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GEOMC Co., Ltd. v. Calmare Therapeutics, Incorporated

United States District Court, D. Connecticut

August 18, 2017

GEOMC CO., LTD., Plaintiff,



         GEOMC Co., Ltd. (“Plaintiff, ” or “GEOMC”) filed this lawsuit on August 22, 2014 and claims that Calmare Therapeutics, Incorporated (“Defendant, ” or “CTI”) failed to pay for or return certain medical devices that GEOMC manufactured and supplied to CTI. Complaint, ECF No. 1; Sec. Am. Compl., ECF No. 137. CTI raises several affirmative defenses and counterclaims, including claims that GEOMC has already been paid all amounts owed and that the contractual agreement for repossession of the devices is invalid.

         GEOMC now moves for summary judgment on all claims. As explained in further detail below, GEOMC's motion is GRANTED IN PART AND DENIED IN PART.

         As to GEOMC's breach of contract claim, the motion is GRANTED with respect to CTI's liability for failing to pay GEOMC for the medical devices sold after 2011, and the motion is DENIED with respect to CTI's liability for any medical devices that have not been sold. The motion is GRANTED as to GEOMC's claims of replevin, wrongful detention, conversion, and unjust enrichment, and the motion is DENIED as to GEOMC's claim under the Connecticut Unfair Trade Practices Act (“CUTPA”). Disputes related to the amount of damages owed under the applicable contracts will be determined at trial.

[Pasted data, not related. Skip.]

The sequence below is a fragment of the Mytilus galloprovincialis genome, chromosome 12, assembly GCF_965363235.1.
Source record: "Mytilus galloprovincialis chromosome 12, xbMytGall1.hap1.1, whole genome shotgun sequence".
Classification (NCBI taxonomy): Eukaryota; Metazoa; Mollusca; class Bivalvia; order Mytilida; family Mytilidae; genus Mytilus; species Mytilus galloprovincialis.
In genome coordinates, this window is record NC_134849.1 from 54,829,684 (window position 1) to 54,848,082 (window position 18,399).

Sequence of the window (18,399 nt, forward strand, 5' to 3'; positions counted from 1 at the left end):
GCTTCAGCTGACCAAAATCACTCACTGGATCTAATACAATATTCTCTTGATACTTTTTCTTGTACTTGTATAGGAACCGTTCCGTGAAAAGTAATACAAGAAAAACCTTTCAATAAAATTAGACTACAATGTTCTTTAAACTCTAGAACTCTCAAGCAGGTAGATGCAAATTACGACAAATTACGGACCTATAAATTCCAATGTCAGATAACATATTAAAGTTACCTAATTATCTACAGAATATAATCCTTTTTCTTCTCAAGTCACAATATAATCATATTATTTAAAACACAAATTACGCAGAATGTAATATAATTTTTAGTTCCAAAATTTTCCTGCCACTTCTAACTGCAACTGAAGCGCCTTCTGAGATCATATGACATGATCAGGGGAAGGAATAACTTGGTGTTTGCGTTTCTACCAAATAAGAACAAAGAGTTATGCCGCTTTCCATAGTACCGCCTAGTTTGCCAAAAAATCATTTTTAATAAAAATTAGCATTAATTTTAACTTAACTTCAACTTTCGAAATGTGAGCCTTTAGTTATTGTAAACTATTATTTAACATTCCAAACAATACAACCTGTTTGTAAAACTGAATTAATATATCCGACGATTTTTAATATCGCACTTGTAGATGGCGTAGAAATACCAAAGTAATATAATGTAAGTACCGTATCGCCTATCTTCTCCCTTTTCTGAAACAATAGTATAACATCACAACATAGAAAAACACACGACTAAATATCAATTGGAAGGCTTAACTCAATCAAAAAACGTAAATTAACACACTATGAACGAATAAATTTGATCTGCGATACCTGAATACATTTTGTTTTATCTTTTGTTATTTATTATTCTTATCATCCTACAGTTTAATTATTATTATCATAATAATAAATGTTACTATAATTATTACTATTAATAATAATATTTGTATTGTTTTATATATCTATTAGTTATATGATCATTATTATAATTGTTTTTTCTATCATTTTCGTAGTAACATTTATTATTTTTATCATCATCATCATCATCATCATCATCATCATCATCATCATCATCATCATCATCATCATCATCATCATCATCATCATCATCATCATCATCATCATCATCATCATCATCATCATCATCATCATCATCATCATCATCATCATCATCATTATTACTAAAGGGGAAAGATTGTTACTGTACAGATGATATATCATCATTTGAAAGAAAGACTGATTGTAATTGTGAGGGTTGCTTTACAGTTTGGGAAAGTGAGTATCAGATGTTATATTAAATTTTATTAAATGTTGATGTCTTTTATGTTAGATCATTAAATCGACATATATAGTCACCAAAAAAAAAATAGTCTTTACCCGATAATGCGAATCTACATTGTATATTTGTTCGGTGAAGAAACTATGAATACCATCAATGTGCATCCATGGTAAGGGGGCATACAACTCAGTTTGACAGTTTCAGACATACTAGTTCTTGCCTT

GEOMC Co., Ltd. (“GEOMC”), formerly known as Daeyang E&C Co., Ltd., is a South Korean corporation with its principal place of business in South Korea. L.R. 56(a)(1) ¶¶ 1-2. GEOMC manufactures, distributes and sells medical devices. Id. Calmare Therapeutics Incorporated (“CTI”), formerly known as Competitive Technologies, Inc., is a Delaware corporation with its principal place of business in Connecticut. Id. at ¶¶ 3-4.

         A. Agreements Regarding Medical Devices

         In October 2007, GEOMC and CTI entered into a “Territory Exclusive License Agreement for Intellectual Property” (“2007 Agreement”). Id. at ¶¶ 5-7. The 2007 Agreement granted GEOMC an exclusive, worldwide license to manufacture and supply certain medical devices (“the Devices”) that incorporated a patented pain management technology. Id.; 2007 Agreement, Oh Dec. Ex. A, ECF No. 171-1.

         The language of the 2007 Agreement provides for profit-sharing between GEOMC and CTI in connection with the sales of the Devices: “DAEYANG [(GEOMC)] and CTT [(CTI)] will share profits of 50% each from sales of Licensed Products produced by DAEYANG.” Id. at ¶ 3.2. The agreement also provides that “[p]ayments of royalties shall be made in United States Dollars within thirty (30) days following the end of each monthly royalty period, and such payments shall include all royalties that have accrued during said monthly period.” Id. at ¶ 4.2. Therefore, under the 2007 Agreement, if CTI sold a number of Devices in a given month, CTI would owe GEOMC fifty per cent (50%) of the sale price for those Devices at the end of the month.

         The 2007 Agreement also required GEOMC to perform a regular accounting detailing the quantity and prices of all Devices sold: “All royalty payments hereunder shall be accompanied by a report certified by an officer of DAYEANG setting forth the quantity and prices of Licensed Product sold by DAEYANG. Such report shall also be made if no royalties are due in any such monthly period.” Id. at ¶ 4.3. The agreement does not specify any corresponding requirement for CTI to provide GEOMC with any such reports regarding Devices sold by CTI. CTI alleges that GEOMC never provided CTI with any of the reports required under this agreement. L.R. 56(a)(2) at p. 20.